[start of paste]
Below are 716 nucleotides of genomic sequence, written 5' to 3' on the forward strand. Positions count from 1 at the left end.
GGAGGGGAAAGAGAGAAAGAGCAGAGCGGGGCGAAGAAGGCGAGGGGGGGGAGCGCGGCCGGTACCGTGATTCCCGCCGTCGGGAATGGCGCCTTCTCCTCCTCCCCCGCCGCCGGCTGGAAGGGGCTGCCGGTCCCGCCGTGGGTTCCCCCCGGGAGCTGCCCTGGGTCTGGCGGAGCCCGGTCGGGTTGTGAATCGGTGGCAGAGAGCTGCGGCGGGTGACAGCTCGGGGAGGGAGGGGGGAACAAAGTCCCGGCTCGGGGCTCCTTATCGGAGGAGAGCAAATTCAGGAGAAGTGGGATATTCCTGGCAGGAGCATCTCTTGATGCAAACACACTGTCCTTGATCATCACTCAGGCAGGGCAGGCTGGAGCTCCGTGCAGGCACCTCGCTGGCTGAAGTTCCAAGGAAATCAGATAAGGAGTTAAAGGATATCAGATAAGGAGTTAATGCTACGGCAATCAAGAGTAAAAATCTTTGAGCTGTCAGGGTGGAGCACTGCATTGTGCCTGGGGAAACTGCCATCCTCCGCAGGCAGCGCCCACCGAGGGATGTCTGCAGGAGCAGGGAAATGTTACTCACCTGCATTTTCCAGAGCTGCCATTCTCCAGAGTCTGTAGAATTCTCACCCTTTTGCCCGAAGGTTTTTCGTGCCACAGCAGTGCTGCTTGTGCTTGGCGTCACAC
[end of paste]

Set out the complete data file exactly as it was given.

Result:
Below are 716 nucleotides of genomic sequence, written 5' to 3' on the forward strand. Positions count from 1 at the left end.
GGAGGGGAAAGAGAGAAAGAGCAGAGCGGGGCGAAGAAGGCGAGGGGGGGGAGCGCGGCCGGTACCGTGATTCCCGCCGTCGGGAATGGCGCCTTCTCCTCCTCCCCCGCCGCCGGCTGGAAGGGGCTGCCGGTCCCGCCGTGGGTTCCCCCCGGGAGCTGCCCTGGGTCTGGCGGAGCCCGGTCGGGTTGTGAATCGGTGGCAGAGAGCTGCGGCGGGTGACAGCTCGGGGAGGGAGGGGGGAACAAAGTCCCGGCTCGGGGCTCCTTATCGGAGGAGAGCAAATTCAGGAGAAGTGGGATATTCCTGGCAGGAGCATCTCTTGATGCAAACACACTGTCCTTGATCATCACTCAGGCAGGGCAGGCTGGAGCTCCGTGCAGGCACCTCGCTGGCTGAAGTTCCAAGGAAATCAGATAAGGAGTTAAAGGATATCAGATAAGGAGTTAATGCTACGGCAATCAAGAGTAAAAATCTTTGAGCTGTCAGGGTGGAGCACTGCATTGTGCCTGGGGAAACTGCCATCCTCCGCAGGCAGCGCCCACCGAGGGATGTCTGCAGGAGCAGGGAAATGTTACTCACCTGCATTTTCCAGAGCTGCCATTCTCCAGAGTCTGTAGAATTCTCACCCTTTTGCCCGAAGGTTTTTCGTGCCACAGCAGTGCTGCTTGTGCTTGGCGTCACAC